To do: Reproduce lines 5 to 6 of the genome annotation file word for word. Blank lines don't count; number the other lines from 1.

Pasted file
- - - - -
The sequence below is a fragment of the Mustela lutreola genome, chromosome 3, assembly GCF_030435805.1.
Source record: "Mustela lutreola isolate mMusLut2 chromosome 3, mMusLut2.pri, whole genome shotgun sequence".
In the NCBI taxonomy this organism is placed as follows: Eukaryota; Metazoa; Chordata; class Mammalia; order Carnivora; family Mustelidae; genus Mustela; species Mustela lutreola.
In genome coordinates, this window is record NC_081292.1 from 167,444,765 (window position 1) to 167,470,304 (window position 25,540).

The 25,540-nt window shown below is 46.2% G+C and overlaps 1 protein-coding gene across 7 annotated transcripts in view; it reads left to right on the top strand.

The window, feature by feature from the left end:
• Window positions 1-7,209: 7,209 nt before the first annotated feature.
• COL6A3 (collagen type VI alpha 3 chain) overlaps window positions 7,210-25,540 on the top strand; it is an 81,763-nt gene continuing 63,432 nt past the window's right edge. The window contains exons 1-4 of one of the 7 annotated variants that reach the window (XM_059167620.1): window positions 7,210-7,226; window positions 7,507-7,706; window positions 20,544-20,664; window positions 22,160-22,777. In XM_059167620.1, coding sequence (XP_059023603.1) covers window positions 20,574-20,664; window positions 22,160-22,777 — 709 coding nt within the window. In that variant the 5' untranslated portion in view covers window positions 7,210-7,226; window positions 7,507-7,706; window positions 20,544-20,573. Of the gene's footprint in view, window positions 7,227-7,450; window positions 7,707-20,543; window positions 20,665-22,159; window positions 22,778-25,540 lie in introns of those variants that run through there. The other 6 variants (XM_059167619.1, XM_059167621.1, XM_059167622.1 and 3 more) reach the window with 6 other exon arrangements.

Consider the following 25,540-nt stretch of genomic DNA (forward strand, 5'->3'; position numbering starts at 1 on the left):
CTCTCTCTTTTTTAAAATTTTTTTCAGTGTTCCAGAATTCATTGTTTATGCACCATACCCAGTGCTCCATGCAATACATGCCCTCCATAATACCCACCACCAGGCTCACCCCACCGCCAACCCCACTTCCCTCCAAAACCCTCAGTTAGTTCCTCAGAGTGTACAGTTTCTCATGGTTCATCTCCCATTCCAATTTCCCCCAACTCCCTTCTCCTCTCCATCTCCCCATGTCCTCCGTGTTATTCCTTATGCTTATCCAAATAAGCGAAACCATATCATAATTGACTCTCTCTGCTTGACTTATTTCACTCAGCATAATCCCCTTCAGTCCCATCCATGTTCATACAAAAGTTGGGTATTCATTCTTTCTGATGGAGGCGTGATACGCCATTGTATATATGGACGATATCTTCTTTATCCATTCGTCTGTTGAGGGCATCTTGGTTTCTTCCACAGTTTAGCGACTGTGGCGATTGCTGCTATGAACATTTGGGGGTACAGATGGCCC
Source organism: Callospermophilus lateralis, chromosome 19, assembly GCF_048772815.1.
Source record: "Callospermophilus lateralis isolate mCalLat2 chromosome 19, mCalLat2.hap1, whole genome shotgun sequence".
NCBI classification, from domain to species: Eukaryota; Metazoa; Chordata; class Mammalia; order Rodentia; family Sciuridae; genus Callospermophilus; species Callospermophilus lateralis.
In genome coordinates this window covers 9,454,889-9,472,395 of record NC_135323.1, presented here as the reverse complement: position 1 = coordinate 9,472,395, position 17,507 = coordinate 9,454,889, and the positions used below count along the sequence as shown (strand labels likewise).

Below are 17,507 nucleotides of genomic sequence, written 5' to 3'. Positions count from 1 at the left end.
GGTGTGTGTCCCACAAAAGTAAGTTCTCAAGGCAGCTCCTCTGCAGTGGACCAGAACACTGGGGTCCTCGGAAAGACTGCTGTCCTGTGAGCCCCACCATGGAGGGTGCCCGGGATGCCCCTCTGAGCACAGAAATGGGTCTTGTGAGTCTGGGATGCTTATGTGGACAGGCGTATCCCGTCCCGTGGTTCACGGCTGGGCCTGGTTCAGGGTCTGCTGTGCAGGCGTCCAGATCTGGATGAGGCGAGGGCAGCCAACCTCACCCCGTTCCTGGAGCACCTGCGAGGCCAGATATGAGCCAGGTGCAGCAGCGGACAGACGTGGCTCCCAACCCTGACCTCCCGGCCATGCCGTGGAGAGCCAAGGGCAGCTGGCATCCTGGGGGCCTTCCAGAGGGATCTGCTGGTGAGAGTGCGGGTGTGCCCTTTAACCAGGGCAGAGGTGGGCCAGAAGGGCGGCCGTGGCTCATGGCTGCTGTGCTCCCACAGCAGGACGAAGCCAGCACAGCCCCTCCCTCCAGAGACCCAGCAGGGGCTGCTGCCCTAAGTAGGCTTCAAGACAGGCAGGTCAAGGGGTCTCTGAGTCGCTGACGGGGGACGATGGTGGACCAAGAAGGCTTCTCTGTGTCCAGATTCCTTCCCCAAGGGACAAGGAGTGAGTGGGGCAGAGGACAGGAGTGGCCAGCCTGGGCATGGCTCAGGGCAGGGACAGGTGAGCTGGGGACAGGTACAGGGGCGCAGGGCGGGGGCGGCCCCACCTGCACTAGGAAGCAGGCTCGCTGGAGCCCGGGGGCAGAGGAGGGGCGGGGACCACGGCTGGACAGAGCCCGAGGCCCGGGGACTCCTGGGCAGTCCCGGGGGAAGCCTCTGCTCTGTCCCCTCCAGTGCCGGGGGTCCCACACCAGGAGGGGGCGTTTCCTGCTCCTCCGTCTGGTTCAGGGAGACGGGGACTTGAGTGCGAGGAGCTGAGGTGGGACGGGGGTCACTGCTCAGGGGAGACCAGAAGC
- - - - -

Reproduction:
The 25,540-nt window shown below is 46.2% G+C and overlaps 1 protein-coding gene across 7 annotated transcripts in view; it reads left to right on the top strand.

The window, feature by feature from the left end: